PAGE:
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Blessingwhite Research Coaching Connundrum Report 2009

The Coaching Conundrum Report 2009

Building a coaching culture that drives organizational success

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North American Edition / European Edition

Based on 60 interviews with business and HR leaders, a global survey of 2,000+ employees & managers and an analysis of 8,000 manager assessments, The Coaching Conundrum 2009 is BlessingWhite's latest analysis of the opportunities and challenges of building a coaching culture. Building on previous reports it provides best practice and practical guidelines to help organizations craft an effective coaching strategy.

Key findings

Organizations and leaders worldwide are struggling to reap the rewards that coaching promises. Our findings paint a puzzling picture of good intentions, missed opportunities, and conflicting messages about the importance of coaching of employees by managers. We’re faced with a coaching conundrum.

Many organizations provide lip-service to the value that managers’ coaching activities have on the business, workforce engagement, and strategic talent management. Few have succeeded in creating cultures where coaching of employees is a regular, fully supported, and rewarded managerial practice.

Individual leaders appear to experience a similar disconnect between words and daily behaviors. Some are true believers in the power of coaching to drive team productivity, effectiveness, and engagement. They coach employees regardless of organizational mandates because it is simply their style of leadership. The majority of leaders appear to be caught up in a tug of war of competing priorities, well-meaning goals around coaching, and an ambivalent organizational culture. They like to coach, know they should, but don’t get around to doing it with any regularity.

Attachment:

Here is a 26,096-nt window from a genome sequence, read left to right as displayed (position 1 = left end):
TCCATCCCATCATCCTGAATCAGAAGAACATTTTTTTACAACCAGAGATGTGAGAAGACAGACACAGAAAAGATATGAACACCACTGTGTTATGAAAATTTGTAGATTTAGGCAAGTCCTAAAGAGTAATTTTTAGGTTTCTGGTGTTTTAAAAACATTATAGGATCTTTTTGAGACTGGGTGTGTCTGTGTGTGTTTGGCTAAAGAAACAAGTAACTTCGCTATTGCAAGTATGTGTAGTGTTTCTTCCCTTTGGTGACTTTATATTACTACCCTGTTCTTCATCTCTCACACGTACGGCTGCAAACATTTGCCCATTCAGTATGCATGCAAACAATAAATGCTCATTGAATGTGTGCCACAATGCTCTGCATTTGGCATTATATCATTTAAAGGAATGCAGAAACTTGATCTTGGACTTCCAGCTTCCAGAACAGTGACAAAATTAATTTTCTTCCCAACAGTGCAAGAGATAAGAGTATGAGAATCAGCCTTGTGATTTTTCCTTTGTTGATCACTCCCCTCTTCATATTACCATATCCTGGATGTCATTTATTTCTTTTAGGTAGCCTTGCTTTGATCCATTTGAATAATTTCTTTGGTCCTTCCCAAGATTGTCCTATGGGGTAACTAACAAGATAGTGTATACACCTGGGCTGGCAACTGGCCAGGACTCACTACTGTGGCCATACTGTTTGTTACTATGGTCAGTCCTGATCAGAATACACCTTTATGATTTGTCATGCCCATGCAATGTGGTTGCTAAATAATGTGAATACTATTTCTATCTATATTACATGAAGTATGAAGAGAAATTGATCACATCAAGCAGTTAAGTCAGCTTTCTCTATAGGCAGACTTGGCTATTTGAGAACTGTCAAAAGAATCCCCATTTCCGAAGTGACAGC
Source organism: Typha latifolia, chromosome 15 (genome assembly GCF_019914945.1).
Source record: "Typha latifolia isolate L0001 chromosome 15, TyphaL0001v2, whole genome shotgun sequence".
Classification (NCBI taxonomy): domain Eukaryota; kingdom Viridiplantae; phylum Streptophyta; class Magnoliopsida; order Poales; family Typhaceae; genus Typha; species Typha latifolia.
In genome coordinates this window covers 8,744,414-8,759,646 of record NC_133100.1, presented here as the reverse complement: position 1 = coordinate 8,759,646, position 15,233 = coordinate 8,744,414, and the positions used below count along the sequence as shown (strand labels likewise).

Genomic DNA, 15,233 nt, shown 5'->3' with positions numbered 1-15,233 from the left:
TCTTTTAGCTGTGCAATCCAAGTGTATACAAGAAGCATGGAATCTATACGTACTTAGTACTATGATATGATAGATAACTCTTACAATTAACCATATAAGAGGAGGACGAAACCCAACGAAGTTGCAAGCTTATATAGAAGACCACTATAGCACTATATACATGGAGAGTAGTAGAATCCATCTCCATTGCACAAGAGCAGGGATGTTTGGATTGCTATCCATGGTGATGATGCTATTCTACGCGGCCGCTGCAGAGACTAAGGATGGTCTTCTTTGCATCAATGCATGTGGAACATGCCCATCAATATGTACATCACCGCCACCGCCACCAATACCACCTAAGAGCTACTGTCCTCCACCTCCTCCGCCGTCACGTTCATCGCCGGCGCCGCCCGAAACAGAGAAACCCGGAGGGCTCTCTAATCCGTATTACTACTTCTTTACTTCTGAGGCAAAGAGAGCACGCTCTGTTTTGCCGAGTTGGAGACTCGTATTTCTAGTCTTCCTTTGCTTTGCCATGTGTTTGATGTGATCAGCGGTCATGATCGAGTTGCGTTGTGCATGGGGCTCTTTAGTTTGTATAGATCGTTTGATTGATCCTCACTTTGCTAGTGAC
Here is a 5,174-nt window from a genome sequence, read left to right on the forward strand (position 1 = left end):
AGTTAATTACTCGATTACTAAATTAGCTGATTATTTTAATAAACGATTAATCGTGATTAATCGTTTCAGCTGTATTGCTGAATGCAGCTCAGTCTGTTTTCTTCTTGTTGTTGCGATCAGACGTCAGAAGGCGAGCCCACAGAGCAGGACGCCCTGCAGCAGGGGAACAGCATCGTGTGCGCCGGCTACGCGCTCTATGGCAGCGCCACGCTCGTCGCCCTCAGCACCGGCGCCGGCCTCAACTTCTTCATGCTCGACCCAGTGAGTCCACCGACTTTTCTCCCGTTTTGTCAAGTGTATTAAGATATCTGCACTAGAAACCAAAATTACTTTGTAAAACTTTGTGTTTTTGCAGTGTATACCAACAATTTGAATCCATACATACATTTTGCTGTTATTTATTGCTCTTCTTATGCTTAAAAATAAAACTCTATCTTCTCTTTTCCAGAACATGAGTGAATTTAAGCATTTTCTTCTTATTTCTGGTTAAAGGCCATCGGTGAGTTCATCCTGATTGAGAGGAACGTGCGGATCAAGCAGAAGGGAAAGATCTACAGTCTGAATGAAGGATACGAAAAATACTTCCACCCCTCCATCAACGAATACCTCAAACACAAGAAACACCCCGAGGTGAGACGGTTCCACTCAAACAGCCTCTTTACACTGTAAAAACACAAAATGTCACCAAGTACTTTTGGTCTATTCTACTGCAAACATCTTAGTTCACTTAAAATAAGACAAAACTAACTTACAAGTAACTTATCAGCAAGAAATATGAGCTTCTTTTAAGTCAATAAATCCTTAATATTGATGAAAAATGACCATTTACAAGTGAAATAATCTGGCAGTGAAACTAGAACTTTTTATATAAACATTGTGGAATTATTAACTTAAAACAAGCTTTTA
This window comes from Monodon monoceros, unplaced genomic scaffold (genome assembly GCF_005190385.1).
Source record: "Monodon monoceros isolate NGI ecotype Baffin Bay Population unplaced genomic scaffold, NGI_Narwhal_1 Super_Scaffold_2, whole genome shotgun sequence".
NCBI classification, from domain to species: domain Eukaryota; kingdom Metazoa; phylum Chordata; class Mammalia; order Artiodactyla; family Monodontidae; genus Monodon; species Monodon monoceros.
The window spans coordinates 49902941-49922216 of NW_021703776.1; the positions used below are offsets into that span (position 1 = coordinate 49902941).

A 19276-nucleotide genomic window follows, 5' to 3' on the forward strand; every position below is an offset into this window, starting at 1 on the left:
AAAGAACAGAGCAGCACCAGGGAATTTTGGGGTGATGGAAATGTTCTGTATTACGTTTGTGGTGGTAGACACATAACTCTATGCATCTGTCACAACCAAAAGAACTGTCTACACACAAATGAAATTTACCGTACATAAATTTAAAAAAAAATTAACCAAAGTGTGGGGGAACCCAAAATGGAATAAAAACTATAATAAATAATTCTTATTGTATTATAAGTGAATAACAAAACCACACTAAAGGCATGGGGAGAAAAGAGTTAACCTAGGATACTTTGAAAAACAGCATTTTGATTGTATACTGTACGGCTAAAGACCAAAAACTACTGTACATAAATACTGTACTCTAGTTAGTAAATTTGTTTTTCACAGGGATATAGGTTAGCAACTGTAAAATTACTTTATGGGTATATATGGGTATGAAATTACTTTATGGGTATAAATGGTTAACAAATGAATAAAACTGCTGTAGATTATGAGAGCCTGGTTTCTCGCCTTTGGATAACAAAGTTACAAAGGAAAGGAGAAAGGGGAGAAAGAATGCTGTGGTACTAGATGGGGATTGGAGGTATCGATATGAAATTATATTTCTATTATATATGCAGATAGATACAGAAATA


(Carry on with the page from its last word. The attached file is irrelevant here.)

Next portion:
This report presents the following disconnects:

Most managers love to coach, and most employees like to be coached.
BUT... Only 1 in 2 survey respondents in North America and Asia receive coaching
(even fewer in Europe).

Organizations, managers, and employees appear to believe in coaching’s contribution to their success.
BUT... Managers sheepishly admit they don’t spend enough time coaching.

The large majority of managers are expected to coach.
BUT... Only one-quarter have compensation tied to their coaching activities.

Managers who coach regularly describe tangible benefits (e.g., increased team productivity).
AND… Two-thirds of employees who receive coaching say it improved their satisfaction and performance.
BUT... Coaching is often described as an almost-altruistic behavior to support employee needs or a strategy for building a talent pipeline. It is seen as something to do in addition to managers’ daily work.

Managers worry about having all the answers.
BUT... Employees want to be stretched and want help sorting through problems. They don’t want advice.

Organizations and managers talk a lot about coaching skills and processes.
BUT... A trusting, supportive relationship appears to be the most important ingredient in effective coaching.

Key implications and recommendations

Organizations need to avoid pigeon-holing coaching as a talent management practice because too often talent management takes a back seat to achieving immediate business results. They can’t rely on altruistic leadership and must hold managers accountable for coaching employees to higher levels of performance, career growth, and engagement.

Best practices for creating a successful coaching culture include:

  • Tackle your next business problem with a coaching initiative. (See page 14.)
  • Set new managers on the coaching track. (See page 15.)
  • Think beyond coaching skills. (See page 16.)
  • Coach the coaches. (See page 17.)
  • Build belief and backbone into your culture. (See page 19.)

Managers need to stop thinking of coaching as an event they schedule after their own work gets done or a reaction to a performance issue. The role of “coach” isn’t something that they should turn on or off. They need to adopt coaching as a daily leadership practice and focus on creating a supportive, encouraging, and trusting environment for their teams.

Ten tips for becoming successful coaching leaders begin on page 21.

Table of contents:
The conundrum in a nutshell . P1
Why explore coaching? P3
Why explore coaching now? P3
What is coaching? P4
What is a coaching culture? P5
Key findings . P7
Implications P14
Recommendations for organizations P14
10 tips for becoming a coaching leader P21
Final thoughts . P25
About this report . P26
Endnotes P28

Download the report >>
North American Edition / European Edition

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